That sounds pretty cool. Is there a clearing house for these kinds of links so people can pick and choose what places they want to "donate" those clicks to?


richlevy  Sunday Jul 8 04:08 PM

Quote:
Originally Posted by TheMercenary View Post
That sounds pretty cool. Is there a clearing house for these kinds of links so people can pick and choose what places they want to "donate" those clicks to?
That depends. When it's all working, the sites are tabbed together, so one site usually can lead to the others. I find using the 'open all in tabs' method faster. You don't donate until you click the button, so you don't have to worry about accidentally donating to something you disagree with, although I doubt you are pro-hunger, -illiteracy, -cancer, etc.

OK, maybe I do have a hard time picturing you with the 'free peace dove pin'.


xoxoxoBruce  Sunday Jul 8 04:35 PM

Quote:
Today, you and others have generated the value of 338,306 square feet of rainforest land. Thank you!



TheMercenary  Sunday Jul 8 04:55 PM

Quote:
Originally Posted by richlevy View Post
...so you don't have to worry about accidentally donating to something you disagree with, although I doubt you are pro-hunger, -illiteracy, -cancer, etc.
Your view of who I am or am not is at best myopic.


TheMercenary  Sunday Jul 8 04:56 PM

Believe it when I see 338,306 square feet of newly replanted rainforest land.



richlevy  Sunday Jul 8 05:01 PM

Quote:
Originally Posted by xoxoxoBruce View Post
Quote:
Today, you and others have generated the value of 338,306 square feet of rainforest land. Thank you!
That's about six football fields (American) including end zones.

Not bad, but still a long way to go.


richlevy  Sunday Jul 8 05:05 PM

Quote:
Originally Posted by TheMercenary View Post
Believe it when I see 338,306 square feet of newly replanted rainforest land.
Quote:
With a simple, daily click of the green "Preserve Endangered Land" button at The Rainforest Site, visitors help to preserve rainforest land. Visitors pay nothing. Critical habitat is preserved by our charitable partners.
I think 'preserve' means to buy it before it's destroyed, not try to replant it. The cost of restoration is probably tens if not hundreds of times more than that of preservation.


TheMercenary  Sunday Jul 8 05:31 PM

Quote:
Originally Posted by richlevy View Post
I think 'preserve' means to buy it before it's destroyed, not try to replant it. The cost of restoration is probably tens if not hundreds of times more than that of preservation.
Oh, sorry, I missed that. Should have read it more carefully.


piercehawkeye45  Sunday Jul 8 10:32 PM

I have a slight ethical paradox with the hunger site.

If we don't feed the people today they will starve.

If we feed the people today and they continue to grow at the rate they have, more mouths will have to be fed. That means people are going to starve inevitably in the future unless we give more food, but then the cycle may continue.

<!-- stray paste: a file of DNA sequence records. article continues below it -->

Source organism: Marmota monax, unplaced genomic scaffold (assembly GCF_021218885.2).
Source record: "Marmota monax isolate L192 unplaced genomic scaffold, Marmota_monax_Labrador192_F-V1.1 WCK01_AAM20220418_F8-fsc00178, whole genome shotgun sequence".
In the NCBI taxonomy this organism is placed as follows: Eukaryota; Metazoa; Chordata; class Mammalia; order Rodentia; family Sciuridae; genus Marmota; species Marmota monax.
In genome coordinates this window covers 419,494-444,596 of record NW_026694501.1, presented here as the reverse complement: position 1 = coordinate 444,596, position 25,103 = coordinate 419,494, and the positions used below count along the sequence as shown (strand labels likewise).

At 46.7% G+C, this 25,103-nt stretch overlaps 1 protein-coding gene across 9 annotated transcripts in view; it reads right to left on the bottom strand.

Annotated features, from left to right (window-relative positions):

We don't want them to starve today but if we feed them today, the next generation will have more people and then the people of the next generation will starve.

Besides industrialization (microfinancing), this paradox is really annoying ethically.



xoxoxoBruce  Sunday Jul 8 10:43 PM

Maybe not. Typically the resources of the rain forest are tied up in the plants with little in the soil. After logging and burning the slash, the soil will only be productive for one or two seasons. Without chemical fertilizers, most of the farmers move on to new spots, following and often helping, the loggers.
I would expect this land would be available for replanting, cheap.



SPUCK  Monday Jul 9 04:56 AM

Boy that charcoal making is realllly bad. Besides denuding the forest those ovens pump out boo koo Carbon Monoxide and Carbon Dioxide. It's like a monstrous 1-2 punch.

We need to nuke those!!



Griff  Monday Jul 9 07:19 AM

Good points Bruce. It is amazing how little carbon in in the soil there vs temperate climate areas. I don't know how good Brazil is going to be on property rights for absentee landowners, that would seem to be an important thing to work on.



xoxoxoBruce  Monday Jul 9 12:26 PM

Quote:
Originally Posted by SPUCK View Post
Boy that charcoal making is realllly bad. Besides denuding the forest those ovens pump out boo koo Carbon Monoxide and Carbon Dioxide. It's like a monstrous 1-2 punch.
And they say, methane, for reasons I don't quite understand.


Coign  Monday Jul 9 12:30 PM

Quote:
Originally Posted by xoxoxoBruce View Post
Turning those logs into charcoal is like turning cows into McBurgers... quick and easy for the consumer, but so much wasted along the way.
Except you can re-plant the cows for McBurgers. You can't replant the rainforest at any cost effective method.


CharlieG  Monday Jul 9 12:52 PM

Quote: